Ongoing competence roundtable, Newcastle 22 October 2019

On 22 October at Northumbria University, Newcastle, the Legal Services Board (LSB) held a roundtable discussion focused on how best to assure the ongoing competence of legal professionals throughout their careers. This is one of the LSB five year policy objectives and we have recently begun gathering evidence to help us better understand existing frameworks to assure competence and any gaps in the current system.

There were 27 attendees from a range of perspectives, including solicitors, barristers and judges, representatives for consumers, the court service and legal academics from a number of law schools. This resulted in a valuable discussion that covered a range of issues.

Below we set out some of the comments that were made by those who attended on the day, from a series of group discussions. These comments will feed into our thinking for this project, and be taken in conjunction with feedback from other stakeholders throughout our engagement in the coming months.

Further information on our work in this area can be found on our website.

Competency in the legal services sector

Participants told us that they thought:

  • Not enough is known about the competency of professionals and the quality of supervision varies greatly across lawyers, firms and specialities.
  • Competence in the legal sector is often assumed through a lack of complaints (and/or maintained billing hours), which has limitations.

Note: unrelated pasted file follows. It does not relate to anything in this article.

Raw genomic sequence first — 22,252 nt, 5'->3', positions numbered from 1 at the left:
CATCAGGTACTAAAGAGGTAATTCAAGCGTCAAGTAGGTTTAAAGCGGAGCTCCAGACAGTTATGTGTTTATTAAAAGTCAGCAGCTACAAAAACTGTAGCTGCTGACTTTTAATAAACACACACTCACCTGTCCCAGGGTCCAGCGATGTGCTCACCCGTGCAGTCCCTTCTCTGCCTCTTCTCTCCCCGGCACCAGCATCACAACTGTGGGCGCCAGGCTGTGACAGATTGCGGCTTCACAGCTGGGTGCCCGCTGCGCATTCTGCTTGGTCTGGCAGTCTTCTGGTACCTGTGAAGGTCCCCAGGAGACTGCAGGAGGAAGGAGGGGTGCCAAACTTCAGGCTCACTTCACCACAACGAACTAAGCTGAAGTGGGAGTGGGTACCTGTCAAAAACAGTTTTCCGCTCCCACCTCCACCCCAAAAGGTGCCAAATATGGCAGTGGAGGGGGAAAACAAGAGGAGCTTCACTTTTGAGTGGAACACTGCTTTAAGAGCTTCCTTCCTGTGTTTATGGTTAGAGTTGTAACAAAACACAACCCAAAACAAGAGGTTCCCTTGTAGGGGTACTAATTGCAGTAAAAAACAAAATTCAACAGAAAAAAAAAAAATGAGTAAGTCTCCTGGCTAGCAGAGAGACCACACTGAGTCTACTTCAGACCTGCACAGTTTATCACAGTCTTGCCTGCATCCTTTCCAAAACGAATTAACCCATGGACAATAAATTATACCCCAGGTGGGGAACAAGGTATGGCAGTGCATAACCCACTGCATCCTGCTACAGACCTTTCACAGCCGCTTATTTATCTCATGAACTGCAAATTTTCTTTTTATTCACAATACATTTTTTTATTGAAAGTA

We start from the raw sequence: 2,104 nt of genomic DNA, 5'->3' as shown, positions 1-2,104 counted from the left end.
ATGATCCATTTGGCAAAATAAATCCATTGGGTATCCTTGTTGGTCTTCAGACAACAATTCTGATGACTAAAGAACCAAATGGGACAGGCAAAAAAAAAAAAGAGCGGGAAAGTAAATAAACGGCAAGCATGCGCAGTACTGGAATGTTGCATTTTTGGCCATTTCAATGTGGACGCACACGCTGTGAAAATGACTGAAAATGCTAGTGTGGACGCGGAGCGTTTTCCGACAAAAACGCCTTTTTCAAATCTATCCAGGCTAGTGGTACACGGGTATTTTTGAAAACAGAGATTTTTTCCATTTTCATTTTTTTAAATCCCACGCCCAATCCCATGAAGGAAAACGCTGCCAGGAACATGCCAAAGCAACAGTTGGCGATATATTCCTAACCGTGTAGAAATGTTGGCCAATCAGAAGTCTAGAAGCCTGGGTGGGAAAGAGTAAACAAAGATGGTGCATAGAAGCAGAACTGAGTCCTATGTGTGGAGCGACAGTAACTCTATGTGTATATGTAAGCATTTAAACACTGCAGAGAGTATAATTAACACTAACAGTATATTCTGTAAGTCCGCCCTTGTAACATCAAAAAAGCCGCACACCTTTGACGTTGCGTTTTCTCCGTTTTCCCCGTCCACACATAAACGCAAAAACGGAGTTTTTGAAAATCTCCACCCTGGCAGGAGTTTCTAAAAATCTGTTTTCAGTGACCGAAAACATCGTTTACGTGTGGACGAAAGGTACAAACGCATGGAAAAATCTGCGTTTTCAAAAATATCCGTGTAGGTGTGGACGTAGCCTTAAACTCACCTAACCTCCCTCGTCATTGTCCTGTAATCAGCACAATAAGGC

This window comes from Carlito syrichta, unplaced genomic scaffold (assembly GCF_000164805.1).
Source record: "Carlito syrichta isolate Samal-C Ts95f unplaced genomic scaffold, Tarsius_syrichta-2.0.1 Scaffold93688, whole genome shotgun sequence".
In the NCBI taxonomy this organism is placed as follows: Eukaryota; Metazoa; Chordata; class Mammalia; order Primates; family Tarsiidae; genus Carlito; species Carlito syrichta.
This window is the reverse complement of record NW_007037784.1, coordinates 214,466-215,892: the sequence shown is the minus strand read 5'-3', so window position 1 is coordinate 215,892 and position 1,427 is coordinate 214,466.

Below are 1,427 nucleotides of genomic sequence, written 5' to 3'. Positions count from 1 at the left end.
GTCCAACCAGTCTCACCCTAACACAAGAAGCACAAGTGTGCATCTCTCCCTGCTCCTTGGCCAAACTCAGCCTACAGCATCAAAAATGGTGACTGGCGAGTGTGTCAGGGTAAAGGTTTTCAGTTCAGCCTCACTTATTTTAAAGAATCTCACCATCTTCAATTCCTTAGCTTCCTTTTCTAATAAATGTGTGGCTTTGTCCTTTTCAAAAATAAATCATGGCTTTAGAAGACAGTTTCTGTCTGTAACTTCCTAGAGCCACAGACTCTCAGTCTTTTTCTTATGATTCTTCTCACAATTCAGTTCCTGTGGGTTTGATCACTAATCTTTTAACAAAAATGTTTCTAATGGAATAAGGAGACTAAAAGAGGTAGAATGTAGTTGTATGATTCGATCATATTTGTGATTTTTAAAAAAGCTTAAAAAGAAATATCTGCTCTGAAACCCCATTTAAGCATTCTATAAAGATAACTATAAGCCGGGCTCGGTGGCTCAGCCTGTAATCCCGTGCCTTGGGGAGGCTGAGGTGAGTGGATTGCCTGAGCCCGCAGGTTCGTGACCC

• The current system has a high reliance on lawyers being responsible for their own training and there are limits to how well people can self-assess their own competence.
  • Competence is particularly important for vulnerable consumers and those who access legal services in one off situations, where risks may be higher.
  • Legal service professionals should be keeping up with changes to the law, processes and technology changes.
  • Regulators need to be more hands-on given the shift to personal assessment of CPD needs, and also need to gain competence assurance from firms.
  • Despite the new outcomes-focussed CPD requirements, some firms maintain the prescriptive 16 hours requirement internally as it has value in tracking and ensuring some CPD is done, even if it can’t be quality assured.
  • The competitive nature of legal practice and varying size of firms sets it apart from other regulated professional industries like medicine or teaching.

Experiences of potential areas of higher risk

Participants told us that they thought:

  • There are significant issues with the quality of some advocacy, and judges have very limited means of addressing this.
  • The absence of any grading of advocates (beyond the distinction between juniors and silks) can create challenges as there is little to prevent people from taking on work beyond their competence.
  • There could be more risks to a person’s competency towards the end of their career or following a long period of absence, or in areas of law with an inherent public interest or consumer risk, such as youth advocacy or conveyancing.
  • Communication is a key skill for legal service providers. Often it is the way advice is delivered that can lead to complaints, and not the technical knowledge.
  • Business skills are also important for lawyers who are involved in running legal businesses. This is not always accepted and education and training does not generally cover this in much depth.